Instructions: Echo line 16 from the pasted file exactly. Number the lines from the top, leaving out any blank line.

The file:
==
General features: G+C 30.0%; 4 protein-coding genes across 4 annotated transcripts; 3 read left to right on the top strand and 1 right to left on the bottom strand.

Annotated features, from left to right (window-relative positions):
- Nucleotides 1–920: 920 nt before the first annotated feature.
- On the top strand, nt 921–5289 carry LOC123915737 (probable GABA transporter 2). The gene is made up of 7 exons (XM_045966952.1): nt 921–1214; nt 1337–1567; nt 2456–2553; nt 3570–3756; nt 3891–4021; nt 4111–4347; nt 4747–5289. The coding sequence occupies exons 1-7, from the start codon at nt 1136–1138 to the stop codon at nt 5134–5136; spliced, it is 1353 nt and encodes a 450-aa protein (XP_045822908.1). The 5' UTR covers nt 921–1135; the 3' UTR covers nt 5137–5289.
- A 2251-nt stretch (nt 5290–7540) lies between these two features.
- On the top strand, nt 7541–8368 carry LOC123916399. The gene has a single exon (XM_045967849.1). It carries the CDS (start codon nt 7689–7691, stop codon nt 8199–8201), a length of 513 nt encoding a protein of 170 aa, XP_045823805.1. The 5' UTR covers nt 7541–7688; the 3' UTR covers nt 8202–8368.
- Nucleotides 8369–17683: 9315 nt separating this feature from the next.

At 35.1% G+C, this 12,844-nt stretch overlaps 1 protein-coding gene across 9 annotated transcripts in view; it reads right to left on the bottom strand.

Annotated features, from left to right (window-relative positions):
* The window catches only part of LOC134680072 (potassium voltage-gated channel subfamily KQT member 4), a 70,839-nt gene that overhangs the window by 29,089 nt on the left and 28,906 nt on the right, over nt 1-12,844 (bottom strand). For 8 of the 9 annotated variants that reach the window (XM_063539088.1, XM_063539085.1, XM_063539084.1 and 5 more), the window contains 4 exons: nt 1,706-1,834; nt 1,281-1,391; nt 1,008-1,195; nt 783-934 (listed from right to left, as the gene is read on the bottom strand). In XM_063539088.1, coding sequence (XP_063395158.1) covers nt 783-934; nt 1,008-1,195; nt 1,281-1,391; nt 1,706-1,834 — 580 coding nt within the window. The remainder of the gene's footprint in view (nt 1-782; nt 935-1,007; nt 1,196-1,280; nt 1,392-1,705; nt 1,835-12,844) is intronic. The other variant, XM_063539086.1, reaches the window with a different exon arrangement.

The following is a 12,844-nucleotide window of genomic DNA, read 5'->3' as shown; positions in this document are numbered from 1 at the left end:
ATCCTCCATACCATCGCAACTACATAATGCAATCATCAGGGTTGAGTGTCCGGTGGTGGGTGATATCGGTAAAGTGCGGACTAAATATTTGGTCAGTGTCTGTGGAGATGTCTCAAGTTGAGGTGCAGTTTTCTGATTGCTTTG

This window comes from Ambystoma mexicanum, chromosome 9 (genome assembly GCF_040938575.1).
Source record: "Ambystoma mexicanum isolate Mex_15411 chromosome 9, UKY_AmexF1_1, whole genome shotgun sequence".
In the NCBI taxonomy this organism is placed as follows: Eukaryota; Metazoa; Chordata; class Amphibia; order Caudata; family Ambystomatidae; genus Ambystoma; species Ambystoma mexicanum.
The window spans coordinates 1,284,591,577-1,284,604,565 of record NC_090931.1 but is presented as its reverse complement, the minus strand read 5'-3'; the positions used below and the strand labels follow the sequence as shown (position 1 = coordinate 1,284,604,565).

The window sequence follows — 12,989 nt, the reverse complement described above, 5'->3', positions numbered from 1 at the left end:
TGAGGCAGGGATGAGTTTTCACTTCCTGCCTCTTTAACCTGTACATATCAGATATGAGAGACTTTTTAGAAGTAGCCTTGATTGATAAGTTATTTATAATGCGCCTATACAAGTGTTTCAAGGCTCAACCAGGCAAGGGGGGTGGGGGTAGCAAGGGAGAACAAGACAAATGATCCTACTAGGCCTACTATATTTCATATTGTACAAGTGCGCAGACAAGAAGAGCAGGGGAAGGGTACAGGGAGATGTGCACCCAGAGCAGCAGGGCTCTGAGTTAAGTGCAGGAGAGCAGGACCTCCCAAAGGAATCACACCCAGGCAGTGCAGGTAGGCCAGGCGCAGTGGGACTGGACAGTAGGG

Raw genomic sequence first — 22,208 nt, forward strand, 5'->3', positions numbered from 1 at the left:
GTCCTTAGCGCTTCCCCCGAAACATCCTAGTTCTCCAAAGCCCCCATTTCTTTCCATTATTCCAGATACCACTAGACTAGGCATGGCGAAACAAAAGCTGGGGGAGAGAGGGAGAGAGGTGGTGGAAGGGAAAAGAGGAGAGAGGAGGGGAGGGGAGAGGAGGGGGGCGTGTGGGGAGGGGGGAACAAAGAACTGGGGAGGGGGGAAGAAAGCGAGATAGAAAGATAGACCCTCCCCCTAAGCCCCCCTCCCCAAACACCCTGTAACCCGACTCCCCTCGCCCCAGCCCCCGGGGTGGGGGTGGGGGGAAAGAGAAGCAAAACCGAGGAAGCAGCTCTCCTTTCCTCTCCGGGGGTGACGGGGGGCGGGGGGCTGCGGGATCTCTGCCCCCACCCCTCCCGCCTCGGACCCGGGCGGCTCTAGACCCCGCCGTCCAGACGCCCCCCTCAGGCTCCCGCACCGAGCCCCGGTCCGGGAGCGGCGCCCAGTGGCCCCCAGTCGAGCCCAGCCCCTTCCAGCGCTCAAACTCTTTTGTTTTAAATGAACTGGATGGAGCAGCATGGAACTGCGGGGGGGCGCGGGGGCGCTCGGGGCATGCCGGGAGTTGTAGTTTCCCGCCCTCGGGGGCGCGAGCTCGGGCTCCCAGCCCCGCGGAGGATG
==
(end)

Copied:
The window spans coordinates 1,284,591,577-1,284,604,565 of record NC_090931.1 but is presented as its reverse complement, the minus strand read 5'-3'; the positions used below and the strand labels follow the sequence as shown (position 1 = coordinate 1,284,604,565).